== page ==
Matthew 14:15-16 — When it was evening, the disciples approached him and said,
“This is a deserted place and it is already late;
dismiss the crowds so that they can go to the villages and buy food for themselves.”
Jesus said to them, “There is no need for them to go away; give them some food yourselves.”
The feeding of the 5,000 — or likely the 10,000 to 15,000 if the women and children present had been counted — is justifiably one of the most well-known episodes of the Gospel. Feeding the multitude from five loaves and two fish is a powerful demonstration of Christ’s divinity, and of Jesus’ divine compassion as the Word made flesh.
But if we are not careful, we can see this, and the other miracles of Scripture, as nothing more than a divine magic show, to think of Christ as some sort of divine vending machine, doling out gifts at our whim.
The meaning of this passage, though, goes beyond the surface, and our worldly concerns. After all, several hours after this miracle, those who witnessed it were again hungry. So, what is the lesson that lives beyond this miraculous meal?
To understand the answer, we must first embrace the fact Christ did not become flesh, God did not choose to suffer what we suffer, just to put on a magic show. Christ took up the cross and suffered death to forever conquer death, and to lift us from sin. But what comes after that?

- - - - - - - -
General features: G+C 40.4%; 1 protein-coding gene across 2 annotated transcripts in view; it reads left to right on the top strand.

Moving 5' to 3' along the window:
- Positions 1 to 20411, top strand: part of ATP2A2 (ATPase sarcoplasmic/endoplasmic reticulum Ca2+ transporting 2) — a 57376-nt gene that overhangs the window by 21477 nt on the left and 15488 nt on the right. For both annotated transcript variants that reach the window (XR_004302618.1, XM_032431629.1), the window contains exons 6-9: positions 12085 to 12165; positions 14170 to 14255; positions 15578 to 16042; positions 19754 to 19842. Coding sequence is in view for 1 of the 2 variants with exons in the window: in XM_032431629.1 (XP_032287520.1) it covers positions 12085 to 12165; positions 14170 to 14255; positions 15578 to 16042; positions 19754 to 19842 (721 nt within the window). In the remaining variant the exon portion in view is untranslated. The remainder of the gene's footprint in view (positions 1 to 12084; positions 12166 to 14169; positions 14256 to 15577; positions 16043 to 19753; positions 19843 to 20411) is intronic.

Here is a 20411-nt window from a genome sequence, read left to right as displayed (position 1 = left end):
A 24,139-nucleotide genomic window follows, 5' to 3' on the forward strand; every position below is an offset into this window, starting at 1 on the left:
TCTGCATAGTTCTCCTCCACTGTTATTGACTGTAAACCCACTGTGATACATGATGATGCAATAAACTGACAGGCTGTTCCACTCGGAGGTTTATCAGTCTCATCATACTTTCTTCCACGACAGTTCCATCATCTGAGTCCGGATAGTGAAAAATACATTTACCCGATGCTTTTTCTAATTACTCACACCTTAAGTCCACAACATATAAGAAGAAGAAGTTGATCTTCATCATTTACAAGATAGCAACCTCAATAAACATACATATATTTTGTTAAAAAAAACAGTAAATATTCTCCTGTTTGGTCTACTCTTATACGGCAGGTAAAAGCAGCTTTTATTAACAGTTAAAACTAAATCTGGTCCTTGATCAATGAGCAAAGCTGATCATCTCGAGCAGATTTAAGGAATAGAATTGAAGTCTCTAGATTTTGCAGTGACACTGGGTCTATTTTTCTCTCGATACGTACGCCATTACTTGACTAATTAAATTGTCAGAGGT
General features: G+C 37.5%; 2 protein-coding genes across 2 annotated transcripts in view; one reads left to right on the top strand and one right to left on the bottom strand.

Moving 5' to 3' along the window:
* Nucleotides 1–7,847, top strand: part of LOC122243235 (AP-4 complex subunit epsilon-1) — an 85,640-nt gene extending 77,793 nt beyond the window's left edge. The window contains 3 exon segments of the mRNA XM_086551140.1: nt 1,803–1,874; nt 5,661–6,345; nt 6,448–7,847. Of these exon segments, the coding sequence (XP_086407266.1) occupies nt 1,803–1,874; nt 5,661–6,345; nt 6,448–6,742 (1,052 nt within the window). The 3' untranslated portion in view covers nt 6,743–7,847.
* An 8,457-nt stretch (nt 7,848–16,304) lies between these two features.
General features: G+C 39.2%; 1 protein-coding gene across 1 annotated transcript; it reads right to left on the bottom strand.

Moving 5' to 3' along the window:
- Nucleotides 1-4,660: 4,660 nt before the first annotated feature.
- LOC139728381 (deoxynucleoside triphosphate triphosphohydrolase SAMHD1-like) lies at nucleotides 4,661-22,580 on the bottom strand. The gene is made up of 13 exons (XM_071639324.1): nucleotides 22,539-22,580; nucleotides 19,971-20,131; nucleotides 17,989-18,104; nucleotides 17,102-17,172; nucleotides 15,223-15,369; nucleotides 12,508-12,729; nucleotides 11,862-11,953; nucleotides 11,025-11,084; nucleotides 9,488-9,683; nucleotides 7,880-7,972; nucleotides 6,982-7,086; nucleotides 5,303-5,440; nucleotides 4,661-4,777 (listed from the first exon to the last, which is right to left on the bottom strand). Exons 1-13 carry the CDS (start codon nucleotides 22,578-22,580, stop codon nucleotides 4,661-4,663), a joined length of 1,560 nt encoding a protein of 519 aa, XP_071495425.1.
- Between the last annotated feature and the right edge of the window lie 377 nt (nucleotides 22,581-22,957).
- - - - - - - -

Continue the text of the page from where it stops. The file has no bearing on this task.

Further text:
Two chapters after the Feeding of the Five Thousand, Jesus gives us this answer: “If anyone would come after me, let him deny himself and take up his cross and follow me.” What comes after the cross is, we are called to follow in the footsteps of Christ. We are called to learn from and follow the example of Christ.
Listen again to the words of Christ to His disciples — and to us: “There is no need for them to go away; give them some food yourselves.” When we find those who hunger, physically or spiritually, Christ teaches us: “give them some food yourselves.”
The greater and lasting miracle of the Feeding of the Five Thousand is when human hearts begin to yearn not for themselves, but to follow Christ, to love, care for and feed — spiritually and physically — those in need around them.
This — the path of the cross — can feel overwhelming. But, as St. (Mother) Teresa reminds us, “If you cannot feed one hundred, then feed just one.” When we do this, when we feed, and love, and lift up those around us with what we have, we begin to follow the true lesson of this miracle, and we begin to live the miracle that is the Kingdom of God.
Lord Christ, give us eyes to see those in need, ears to listen to their cries, feet to draw us closer to them, and closer to you, hands to lift them up, and hearts that burn with the fire of your selfless love. Amen.